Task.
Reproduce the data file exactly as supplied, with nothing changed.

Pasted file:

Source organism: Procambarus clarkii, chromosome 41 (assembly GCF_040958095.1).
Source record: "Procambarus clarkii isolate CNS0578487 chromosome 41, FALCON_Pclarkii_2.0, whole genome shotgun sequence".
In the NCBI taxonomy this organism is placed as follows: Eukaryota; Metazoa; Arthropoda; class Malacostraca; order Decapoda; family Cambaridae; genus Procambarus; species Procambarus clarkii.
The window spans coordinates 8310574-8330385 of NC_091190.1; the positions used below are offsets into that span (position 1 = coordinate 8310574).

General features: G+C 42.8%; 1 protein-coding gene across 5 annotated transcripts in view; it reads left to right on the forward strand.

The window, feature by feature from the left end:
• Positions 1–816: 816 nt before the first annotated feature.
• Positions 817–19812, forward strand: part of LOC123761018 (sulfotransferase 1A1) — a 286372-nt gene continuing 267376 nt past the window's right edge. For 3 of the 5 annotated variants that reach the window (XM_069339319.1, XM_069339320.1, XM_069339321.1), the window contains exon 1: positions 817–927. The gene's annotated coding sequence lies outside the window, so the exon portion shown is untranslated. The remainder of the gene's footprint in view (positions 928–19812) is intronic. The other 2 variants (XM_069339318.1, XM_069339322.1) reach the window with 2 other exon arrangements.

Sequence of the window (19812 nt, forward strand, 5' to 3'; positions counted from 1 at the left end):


Source organism: Procambarus clarkii, chromosome 41 (assembly GCF_040958095.1).
Source record: "Procambarus clarkii isolate CNS0578487 chromosome 41, FALCON_Pclarkii_2.0, whole genome shotgun sequence".
In the NCBI taxonomy this organism is placed as follows: Eukaryota; Metazoa; Arthropoda; class Malacostraca; order Decapoda; family Cambaridae; genus Procambarus; species Procambarus clarkii.
The window spans coordinates 8310574-8330385 of NC_091190.1; the positions used below are offsets into that span (position 1 = coordinate 8310574).

General features: G+C 42.8%; 1 protein-coding gene across 5 annotated transcripts in view; it reads left to right on the forward strand.

The window, feature by feature from the left end:
• Positions 1–816: 816 nt before the first annotated feature.
• Positions 817–19812, forward strand: part of LOC123761018 (sulfotransferase 1A1) — a 286372-nt gene continuing 267376 nt past the window's right edge. For 3 of the 5 annotated variants that reach the window (XM_069339319.1, XM_069339320.1, XM_069339321.1), the window contains exon 1: positions 817–927. The gene's annotated coding sequence lies outside the window, so the exon portion shown is untranslated. The remainder of the gene's footprint in view (positions 928–19812) is intronic. The other 2 variants (XM_069339318.1, XM_069339322.1) reach the window with 2 other exon arrangements.

Sequence of the window (19812 nt, forward strand, 5' to 3'; positions counted from 1 at the left end):